Longchain polyunsaturated fatty acid supplementation in infants born at term

Simmer K, Patole S, Rao SC

Cochrane Database of Systematic Reviews 2008, Issue 1. Art. No.: CD000376. DOI: 10.1002/14651858.CD000376.pub2.

Background: The n-3 and n-6 fatty acids linolenic acid and linoleic acid are precursors of the n-3 and n-6 long chain fatty acids (LCPUFA). Infant formula has historically only contained the precursor fatty acids. Controversy exists over whether LCPUFA are also essential nutrients in infancy. Over the last few years, some manufacturers have added LCPUFA to formulae and marketed them as providing an advantage for the development of term infants.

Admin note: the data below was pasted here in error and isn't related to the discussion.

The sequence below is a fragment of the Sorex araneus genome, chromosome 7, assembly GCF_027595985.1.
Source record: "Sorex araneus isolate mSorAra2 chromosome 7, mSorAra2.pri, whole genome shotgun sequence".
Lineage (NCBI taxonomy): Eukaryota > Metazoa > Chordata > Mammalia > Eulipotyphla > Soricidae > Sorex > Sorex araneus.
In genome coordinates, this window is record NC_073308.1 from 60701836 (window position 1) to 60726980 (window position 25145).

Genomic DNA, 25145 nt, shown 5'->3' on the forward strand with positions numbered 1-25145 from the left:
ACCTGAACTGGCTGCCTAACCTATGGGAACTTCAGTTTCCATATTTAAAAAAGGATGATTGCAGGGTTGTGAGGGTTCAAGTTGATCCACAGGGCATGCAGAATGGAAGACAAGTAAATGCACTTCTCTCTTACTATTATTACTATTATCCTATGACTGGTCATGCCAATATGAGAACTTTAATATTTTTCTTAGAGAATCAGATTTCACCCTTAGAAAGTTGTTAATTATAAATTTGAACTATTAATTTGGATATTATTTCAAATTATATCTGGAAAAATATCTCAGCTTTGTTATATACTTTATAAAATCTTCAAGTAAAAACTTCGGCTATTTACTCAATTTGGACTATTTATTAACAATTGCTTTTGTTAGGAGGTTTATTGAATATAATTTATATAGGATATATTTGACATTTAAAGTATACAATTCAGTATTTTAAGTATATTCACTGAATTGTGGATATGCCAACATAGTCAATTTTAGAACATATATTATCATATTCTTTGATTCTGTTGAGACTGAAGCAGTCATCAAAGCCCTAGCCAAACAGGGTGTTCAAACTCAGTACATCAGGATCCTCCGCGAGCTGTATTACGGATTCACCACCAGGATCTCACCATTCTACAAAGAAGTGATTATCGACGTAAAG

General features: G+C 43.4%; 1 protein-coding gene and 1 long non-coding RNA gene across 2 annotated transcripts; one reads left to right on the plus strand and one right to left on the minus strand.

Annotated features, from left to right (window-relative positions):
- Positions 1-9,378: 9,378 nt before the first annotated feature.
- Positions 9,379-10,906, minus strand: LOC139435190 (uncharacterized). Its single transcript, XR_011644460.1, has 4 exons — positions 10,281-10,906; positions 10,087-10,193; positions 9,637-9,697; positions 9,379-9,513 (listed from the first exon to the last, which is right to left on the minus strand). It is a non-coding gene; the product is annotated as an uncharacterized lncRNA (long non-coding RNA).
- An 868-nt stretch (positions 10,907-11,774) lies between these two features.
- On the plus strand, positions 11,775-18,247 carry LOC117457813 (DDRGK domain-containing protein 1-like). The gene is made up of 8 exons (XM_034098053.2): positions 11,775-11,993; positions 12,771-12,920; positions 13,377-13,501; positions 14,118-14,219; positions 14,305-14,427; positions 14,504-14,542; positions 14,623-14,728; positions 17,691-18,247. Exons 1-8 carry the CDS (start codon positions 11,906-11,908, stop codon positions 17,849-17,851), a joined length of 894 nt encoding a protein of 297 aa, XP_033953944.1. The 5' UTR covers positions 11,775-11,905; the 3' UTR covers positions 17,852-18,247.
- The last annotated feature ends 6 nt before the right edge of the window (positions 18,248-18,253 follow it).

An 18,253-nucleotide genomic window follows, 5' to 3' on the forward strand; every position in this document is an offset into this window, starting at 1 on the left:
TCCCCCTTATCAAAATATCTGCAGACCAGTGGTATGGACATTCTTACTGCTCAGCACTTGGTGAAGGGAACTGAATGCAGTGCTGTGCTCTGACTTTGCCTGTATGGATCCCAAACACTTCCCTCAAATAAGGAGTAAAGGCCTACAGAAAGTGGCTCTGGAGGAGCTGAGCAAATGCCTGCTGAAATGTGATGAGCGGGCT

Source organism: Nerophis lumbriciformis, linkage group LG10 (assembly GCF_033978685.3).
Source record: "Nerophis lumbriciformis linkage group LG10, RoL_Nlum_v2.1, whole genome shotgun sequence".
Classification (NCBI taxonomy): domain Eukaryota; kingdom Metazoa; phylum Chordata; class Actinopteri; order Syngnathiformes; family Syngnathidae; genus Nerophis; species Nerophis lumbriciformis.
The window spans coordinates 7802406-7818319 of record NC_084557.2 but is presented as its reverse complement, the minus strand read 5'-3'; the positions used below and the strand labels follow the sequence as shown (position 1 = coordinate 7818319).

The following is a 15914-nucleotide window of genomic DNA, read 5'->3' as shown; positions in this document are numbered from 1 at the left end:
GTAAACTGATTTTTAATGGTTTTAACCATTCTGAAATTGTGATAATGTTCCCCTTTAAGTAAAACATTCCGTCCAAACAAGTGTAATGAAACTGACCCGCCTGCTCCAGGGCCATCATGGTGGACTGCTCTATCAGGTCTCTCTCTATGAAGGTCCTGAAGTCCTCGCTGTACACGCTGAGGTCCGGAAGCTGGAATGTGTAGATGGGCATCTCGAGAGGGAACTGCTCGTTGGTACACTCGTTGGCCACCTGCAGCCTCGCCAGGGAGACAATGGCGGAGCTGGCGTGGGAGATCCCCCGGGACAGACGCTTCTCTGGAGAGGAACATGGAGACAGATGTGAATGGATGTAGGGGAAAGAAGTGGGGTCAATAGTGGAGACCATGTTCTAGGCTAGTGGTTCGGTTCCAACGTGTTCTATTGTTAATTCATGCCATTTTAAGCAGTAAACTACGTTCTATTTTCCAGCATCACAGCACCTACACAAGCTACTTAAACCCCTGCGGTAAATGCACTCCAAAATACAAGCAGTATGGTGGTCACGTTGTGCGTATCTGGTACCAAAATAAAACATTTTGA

Objectives: To assess whether supplementation of formula with LCPUFA is safe and of benefit to term infants.

Authors’ conclusions: The results of most of the well conducted RCTS have not shown beneficial effects of LCPUFA supplementation of formula milk on the physical, visual and neurodevelopmental outcomes of infants born at term. Only one group of researchers have shown some beneficial effects on VEP acuity. Two groups of researchers have shown some beneficial effect on mental development. Routine supplementation of milk formula with LCPUFA to improve the physical, neurodevelopmental or visual outcomes of infants born at term can not be recommended based on the current evidence. Further research is needed to see if the beneficial effects demonstrated by Dallas 2005 trial of Birch et al can be replicated in different settings.

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